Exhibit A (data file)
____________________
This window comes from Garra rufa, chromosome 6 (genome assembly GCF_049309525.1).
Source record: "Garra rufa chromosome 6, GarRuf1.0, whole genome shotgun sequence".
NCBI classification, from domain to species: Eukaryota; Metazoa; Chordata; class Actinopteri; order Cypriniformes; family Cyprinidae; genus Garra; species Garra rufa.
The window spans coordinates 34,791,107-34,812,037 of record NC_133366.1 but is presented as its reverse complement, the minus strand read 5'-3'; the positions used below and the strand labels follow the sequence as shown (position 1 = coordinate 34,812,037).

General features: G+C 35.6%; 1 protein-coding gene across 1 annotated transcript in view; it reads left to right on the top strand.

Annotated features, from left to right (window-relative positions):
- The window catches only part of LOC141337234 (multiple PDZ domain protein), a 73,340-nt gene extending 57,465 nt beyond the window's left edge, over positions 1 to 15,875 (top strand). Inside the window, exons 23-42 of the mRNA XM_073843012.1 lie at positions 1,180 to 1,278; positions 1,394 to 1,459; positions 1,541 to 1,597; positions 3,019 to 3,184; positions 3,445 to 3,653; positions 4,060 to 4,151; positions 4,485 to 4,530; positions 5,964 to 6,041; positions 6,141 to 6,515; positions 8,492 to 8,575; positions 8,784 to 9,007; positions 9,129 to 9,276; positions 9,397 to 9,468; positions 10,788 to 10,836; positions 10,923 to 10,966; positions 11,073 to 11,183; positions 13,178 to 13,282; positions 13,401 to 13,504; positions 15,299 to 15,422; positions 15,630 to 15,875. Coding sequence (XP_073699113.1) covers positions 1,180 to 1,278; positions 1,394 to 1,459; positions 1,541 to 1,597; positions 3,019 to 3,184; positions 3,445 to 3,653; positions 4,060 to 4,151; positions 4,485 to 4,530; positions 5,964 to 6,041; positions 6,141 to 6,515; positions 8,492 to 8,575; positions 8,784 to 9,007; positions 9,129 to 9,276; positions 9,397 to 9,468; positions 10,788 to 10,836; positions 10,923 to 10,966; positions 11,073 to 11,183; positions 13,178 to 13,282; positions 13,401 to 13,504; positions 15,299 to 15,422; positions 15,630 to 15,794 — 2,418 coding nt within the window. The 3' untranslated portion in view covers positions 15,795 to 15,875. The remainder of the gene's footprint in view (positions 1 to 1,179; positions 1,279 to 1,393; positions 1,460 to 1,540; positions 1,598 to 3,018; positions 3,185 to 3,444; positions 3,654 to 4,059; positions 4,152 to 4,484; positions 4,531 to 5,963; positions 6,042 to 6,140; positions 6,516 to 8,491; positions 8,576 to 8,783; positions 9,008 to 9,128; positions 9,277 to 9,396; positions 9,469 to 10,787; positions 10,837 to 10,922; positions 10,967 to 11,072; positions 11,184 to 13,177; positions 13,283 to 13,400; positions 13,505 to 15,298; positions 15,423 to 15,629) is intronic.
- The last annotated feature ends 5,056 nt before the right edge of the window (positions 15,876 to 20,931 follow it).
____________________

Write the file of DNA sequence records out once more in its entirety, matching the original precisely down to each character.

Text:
This window comes from Garra rufa, chromosome 6 (genome assembly GCF_049309525.1).
Source record: "Garra rufa chromosome 6, GarRuf1.0, whole genome shotgun sequence".
NCBI classification, from domain to species: Eukaryota; Metazoa; Chordata; class Actinopteri; order Cypriniformes; family Cyprinidae; genus Garra; species Garra rufa.
The window spans coordinates 34,791,107-34,812,037 of record NC_133366.1 but is presented as its reverse complement, the minus strand read 5'-3'; the positions used below and the strand labels follow the sequence as shown (position 1 = coordinate 34,812,037).

General features: G+C 35.6%; 1 protein-coding gene across 1 annotated transcript in view; it reads left to right on the top strand.

Annotated features, from left to right (window-relative positions):
- The window catches only part of LOC141337234 (multiple PDZ domain protein), a 73,340-nt gene extending 57,465 nt beyond the window's left edge, over positions 1 to 15,875 (top strand). Inside the window, exons 23-42 of the mRNA XM_073843012.1 lie at positions 1,180 to 1,278; positions 1,394 to 1,459; positions 1,541 to 1,597; positions 3,019 to 3,184; positions 3,445 to 3,653; positions 4,060 to 4,151; positions 4,485 to 4,530; positions 5,964 to 6,041; positions 6,141 to 6,515; positions 8,492 to 8,575; positions 8,784 to 9,007; positions 9,129 to 9,276; positions 9,397 to 9,468; positions 10,788 to 10,836; positions 10,923 to 10,966; positions 11,073 to 11,183; positions 13,178 to 13,282; positions 13,401 to 13,504; positions 15,299 to 15,422; positions 15,630 to 15,875. Coding sequence (XP_073699113.1) covers positions 1,180 to 1,278; positions 1,394 to 1,459; positions 1,541 to 1,597; positions 3,019 to 3,184; positions 3,445 to 3,653; positions 4,060 to 4,151; positions 4,485 to 4,530; positions 5,964 to 6,041; positions 6,141 to 6,515; positions 8,492 to 8,575; positions 8,784 to 9,007; positions 9,129 to 9,276; positions 9,397 to 9,468; positions 10,788 to 10,836; positions 10,923 to 10,966; positions 11,073 to 11,183; positions 13,178 to 13,282; positions 13,401 to 13,504; positions 15,299 to 15,422; positions 15,630 to 15,794 — 2,418 coding nt within the window. The 3' untranslated portion in view covers positions 15,795 to 15,875. The remainder of the gene's footprint in view (positions 1 to 1,179; positions 1,279 to 1,393; positions 1,460 to 1,540; positions 1,598 to 3,018; positions 3,185 to 3,444; positions 3,654 to 4,059; positions 4,152 to 4,484; positions 4,531 to 5,963; positions 6,042 to 6,140; positions 6,516 to 8,491; positions 8,576 to 8,783; positions 9,008 to 9,128; positions 9,277 to 9,396; positions 9,469 to 10,787; positions 10,837 to 10,922; positions 10,967 to 11,072; positions 11,184 to 13,177; positions 13,283 to 13,400; positions 13,505 to 15,298; positions 15,423 to 15,629) is intronic.
- The last annotated feature ends 5,056 nt before the right edge of the window (positions 15,876 to 20,931 follow it).